Prefix Magazine's Scores

  • Music
For 2,104 reviews, this publication has graded:
  • 52% higher than the average critic
  • 2% same as the average critic
  • 46% lower than the average critic
On average, this publication grades 2.3 points lower than other critics. (0-100 point scale)
Average Music review score: 69
Highest review score: 100 Modern Times
Lowest review score: 10 Eat Me, Drink Me
Score distribution:
2,104 music reviews
    • 86 Metascore
    • 90 Critic Score
    Hercules & Love Affair is a testament to the great foresight and control is required in a disco producer to keep the track from lunging into an abyss of low-blow kitsch, and to be able to stimulate the ears and feet at the same time.
    • 74 Metascore
    • 90 Critic Score
    Rabbit Habits struck me most where it rescues the jazziness that's sorely missing from 2006's "Six Demon Bag." At the same time, though, the band continues to develop some productive tendencies from that sophomore outing.
    • 79 Metascore
    • 90 Critic Score
    With In Ghost Colours, Cut Copy have created a record that is both en vogue and timeless, familiar yet fresh, full of glossy optimism, and unforgettably gorgeous from start to finish.
    • 68 Metascore
    • 90 Critic Score
    Its muscular confidence and stylistic purity make it a must-listen for the psychedelically inclined, as well as an easy candidate for one of the best records of the year.
    • 87 Metascore
    • 90 Critic Score
    They deliver on [Sun Giant EP's] five-song teaser's promise and then some with their first full-length, a self-titled gem that already seems set to wind up near the top of any right-thinking person's year-end list.
    • 77 Metascore
    • 90 Critic Score
    Of all the bands in the rock canon, Wire may be the best embodiment of the term “forward-thinking” that is so vogue nowadays, and Object 47 keeps with the mantra with stunning results.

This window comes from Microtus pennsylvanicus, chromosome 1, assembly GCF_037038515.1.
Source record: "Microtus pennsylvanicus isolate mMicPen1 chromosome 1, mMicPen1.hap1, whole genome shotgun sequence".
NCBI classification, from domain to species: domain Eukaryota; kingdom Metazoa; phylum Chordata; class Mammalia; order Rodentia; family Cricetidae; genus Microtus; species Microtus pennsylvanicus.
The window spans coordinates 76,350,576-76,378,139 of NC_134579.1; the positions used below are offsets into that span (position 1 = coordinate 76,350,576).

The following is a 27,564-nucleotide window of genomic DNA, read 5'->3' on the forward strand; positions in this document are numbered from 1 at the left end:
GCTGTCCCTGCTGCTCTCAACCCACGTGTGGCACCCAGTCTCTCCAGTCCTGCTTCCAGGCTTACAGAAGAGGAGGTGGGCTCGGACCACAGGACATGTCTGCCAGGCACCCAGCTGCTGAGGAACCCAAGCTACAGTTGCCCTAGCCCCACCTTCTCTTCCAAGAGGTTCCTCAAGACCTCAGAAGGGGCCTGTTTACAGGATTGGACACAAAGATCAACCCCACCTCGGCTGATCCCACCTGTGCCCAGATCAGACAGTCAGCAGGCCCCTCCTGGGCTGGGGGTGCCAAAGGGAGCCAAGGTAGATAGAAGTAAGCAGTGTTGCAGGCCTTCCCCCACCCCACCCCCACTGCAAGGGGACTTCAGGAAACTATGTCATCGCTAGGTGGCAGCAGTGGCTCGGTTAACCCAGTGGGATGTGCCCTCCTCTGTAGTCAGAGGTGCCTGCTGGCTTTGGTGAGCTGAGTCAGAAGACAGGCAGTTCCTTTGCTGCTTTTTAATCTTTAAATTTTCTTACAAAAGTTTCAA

• 82 Metascore
    • 90 Critic Score
    Where You Go I Go Too takes the meaning of the term "full-length" quite literally, stretching his already epic electronic disco into works of effortless symphonic grandeur.
    • 76 Metascore
    • 90 Critic Score
    The songs are classic Mogwai, only more sophisticated--and, as such, startling different.
    • 88 Metascore
    • 90 Critic Score
    Dear Science is another highlight from a band whose career has essentially been an extended one.
    • 80 Metascore
    • 90 Critic Score
    They reproduce, even with simple materials and simple words, complex emotions and ideas. And at the same time, they just make you want to sing, freak-out, and play beach-blanket bingo in a basement.
    • 85 Metascore
    • 90 Critic Score
    The Chemistry of Common Life is not a technically proficient album despite its epic leanings. Like most albums primarily consisting of anthems, its impact tapers off slightly on repeated listens. But the sheer power of the album is key.
    • 76 Metascore
    • 90 Critic Score
    On The Door, there is a sense that the sounds happening are not the products of the people creating them but rather those of some inscrutable (and vaguely dangerous) pulsing energy below our feet. It’s an amazing effect. And it’s created through the sheer power of quantity and repetition.
    • 72 Metascore
    • 90 Critic Score
    Public Strain improves on Women in every way, which is no small feat. It's 13 minutes long than its predecessor, but Women doesn't use the extra time to spread out. The band keeps the tension up by building the various lean sounds of that record into new, more muscular variations.
    • 75 Metascore
    • 90 Critic Score
    The project is structured much like a high-end runway show, so although most songs work on their own, they’re far more revelatory as a group.